Assistive technology for libraries

Assistive technology for libraries

Print disability

A woman shows another woman how to use a daisy playerA person who has a print disability is:

  • A person without sight, or whose sight is severely impaired.
  • A person unable to hold or manipulate books, or to focus or move his or her eyes (e.g., MS, stroke, severe arthritis).
  • A person with a perceptual disability (e.g., dyslexia, visual processing disorder).



Severe vision impairment is the most easily recognisable condition which gives rise to a print disability. Some other conditions which can give rise to a print disability include:

Assistive technologyA ppicture of a large button accessible computer keyboard

Assistive technology can aid a person with a print disability to access reading materials and other collection items in the library.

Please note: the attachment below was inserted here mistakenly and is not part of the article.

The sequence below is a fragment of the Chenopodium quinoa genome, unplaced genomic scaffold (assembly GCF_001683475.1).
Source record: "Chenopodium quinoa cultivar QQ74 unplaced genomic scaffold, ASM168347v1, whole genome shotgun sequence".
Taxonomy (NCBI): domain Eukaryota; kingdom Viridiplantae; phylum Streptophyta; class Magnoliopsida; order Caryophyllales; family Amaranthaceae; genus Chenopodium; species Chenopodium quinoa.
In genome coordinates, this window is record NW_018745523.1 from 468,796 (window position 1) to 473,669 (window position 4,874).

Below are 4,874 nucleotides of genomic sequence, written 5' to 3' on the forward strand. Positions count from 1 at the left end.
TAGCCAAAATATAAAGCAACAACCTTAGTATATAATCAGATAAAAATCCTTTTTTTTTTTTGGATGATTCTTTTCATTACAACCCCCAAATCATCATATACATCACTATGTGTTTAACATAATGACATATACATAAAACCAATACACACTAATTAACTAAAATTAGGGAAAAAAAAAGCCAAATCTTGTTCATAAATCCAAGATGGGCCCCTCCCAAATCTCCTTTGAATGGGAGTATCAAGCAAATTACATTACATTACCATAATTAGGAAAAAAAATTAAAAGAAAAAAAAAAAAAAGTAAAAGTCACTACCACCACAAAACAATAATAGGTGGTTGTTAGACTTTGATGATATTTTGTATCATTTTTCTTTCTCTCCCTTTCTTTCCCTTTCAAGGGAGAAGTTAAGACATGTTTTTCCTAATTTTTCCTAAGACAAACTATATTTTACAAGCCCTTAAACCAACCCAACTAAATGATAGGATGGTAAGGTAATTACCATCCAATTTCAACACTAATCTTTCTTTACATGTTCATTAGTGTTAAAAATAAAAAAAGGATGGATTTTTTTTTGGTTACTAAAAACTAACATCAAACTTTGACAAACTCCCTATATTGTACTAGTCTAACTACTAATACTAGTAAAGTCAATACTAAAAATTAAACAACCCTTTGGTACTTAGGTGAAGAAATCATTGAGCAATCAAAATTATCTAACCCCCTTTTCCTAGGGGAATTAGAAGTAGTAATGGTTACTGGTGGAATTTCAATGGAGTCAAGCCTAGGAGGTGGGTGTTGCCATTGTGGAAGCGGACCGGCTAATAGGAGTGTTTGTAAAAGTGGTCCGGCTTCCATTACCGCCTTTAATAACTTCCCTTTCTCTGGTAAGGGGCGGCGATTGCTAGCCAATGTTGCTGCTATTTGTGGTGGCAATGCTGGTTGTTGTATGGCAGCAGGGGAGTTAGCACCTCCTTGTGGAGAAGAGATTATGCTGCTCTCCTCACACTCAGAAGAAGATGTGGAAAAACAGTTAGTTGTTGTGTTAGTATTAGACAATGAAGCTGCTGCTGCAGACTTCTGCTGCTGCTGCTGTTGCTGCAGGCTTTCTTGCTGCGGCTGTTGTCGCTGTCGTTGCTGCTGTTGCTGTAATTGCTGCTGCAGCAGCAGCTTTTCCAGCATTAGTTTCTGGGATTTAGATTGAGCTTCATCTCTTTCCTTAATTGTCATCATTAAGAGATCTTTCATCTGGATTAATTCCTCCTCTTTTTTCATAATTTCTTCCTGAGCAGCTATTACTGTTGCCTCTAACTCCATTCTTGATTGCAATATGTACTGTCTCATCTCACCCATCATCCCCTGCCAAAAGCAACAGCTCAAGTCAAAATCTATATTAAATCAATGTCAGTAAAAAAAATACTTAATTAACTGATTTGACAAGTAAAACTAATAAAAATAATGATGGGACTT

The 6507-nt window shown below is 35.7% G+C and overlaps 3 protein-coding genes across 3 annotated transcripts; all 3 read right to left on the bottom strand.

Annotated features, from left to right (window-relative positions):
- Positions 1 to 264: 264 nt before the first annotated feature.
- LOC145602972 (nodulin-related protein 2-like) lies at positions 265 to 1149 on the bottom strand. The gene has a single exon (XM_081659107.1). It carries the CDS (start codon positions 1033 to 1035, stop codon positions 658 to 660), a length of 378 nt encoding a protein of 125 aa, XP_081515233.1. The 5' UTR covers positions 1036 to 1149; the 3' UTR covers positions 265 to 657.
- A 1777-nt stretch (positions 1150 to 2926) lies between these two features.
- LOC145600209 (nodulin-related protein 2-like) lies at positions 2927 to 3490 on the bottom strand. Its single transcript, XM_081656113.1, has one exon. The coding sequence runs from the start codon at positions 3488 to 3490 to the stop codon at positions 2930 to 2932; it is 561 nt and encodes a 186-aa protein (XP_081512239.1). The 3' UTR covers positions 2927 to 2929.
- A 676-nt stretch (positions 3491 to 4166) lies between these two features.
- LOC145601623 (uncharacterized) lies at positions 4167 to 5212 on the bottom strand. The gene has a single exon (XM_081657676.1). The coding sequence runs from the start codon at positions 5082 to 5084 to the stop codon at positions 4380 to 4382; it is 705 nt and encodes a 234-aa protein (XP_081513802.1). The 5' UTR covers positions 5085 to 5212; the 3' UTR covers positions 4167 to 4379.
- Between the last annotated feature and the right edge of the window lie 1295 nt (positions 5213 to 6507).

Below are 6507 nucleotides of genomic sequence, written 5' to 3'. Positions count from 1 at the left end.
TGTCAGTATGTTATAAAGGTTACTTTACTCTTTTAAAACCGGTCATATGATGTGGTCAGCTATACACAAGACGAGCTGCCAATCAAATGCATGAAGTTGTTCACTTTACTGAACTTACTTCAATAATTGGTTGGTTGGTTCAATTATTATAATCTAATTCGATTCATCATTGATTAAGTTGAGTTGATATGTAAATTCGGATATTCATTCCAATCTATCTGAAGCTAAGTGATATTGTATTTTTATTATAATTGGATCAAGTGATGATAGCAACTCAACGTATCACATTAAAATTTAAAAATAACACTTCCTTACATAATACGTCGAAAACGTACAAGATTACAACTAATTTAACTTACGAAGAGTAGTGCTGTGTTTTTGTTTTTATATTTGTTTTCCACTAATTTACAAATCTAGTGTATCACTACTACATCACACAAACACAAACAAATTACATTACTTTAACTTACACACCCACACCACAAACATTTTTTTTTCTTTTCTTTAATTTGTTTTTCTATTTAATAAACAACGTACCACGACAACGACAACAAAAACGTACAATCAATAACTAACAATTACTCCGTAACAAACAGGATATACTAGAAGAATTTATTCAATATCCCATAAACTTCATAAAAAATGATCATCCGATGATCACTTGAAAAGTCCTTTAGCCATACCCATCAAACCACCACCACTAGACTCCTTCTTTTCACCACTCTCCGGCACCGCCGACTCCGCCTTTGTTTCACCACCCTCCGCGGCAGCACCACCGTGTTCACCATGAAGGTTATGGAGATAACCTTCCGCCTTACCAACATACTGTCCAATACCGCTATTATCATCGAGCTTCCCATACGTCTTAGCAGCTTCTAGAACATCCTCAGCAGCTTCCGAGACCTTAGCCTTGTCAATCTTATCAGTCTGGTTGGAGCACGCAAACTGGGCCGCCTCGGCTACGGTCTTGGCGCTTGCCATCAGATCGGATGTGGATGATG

Assistive technology is often thought of as high-tech computer or electronic equipment that helps people with disabilities perform tasks independently. However, any item that helps an individual perform a task independently is an assistive technology – for example, a pair of glasses, which correct vision and assist a person to see more clearly.

Assistive technology can be low-tech and even homemade, such as a book rest to hold a book upright for a person who may have a physical impairment that disables them from holding a book in their hands.

Common assistive technology used for people with print disabilities may include daisy players, screen reading computer software, large print books, audio books, audio described DVDs, and book or tablet holders. .

Vision Australia has excellent information on its website about assistive technology that can be used in libraries or at home for people with print disabilities.


Vision Australia Technology Page

Vision Australia Digital Access Page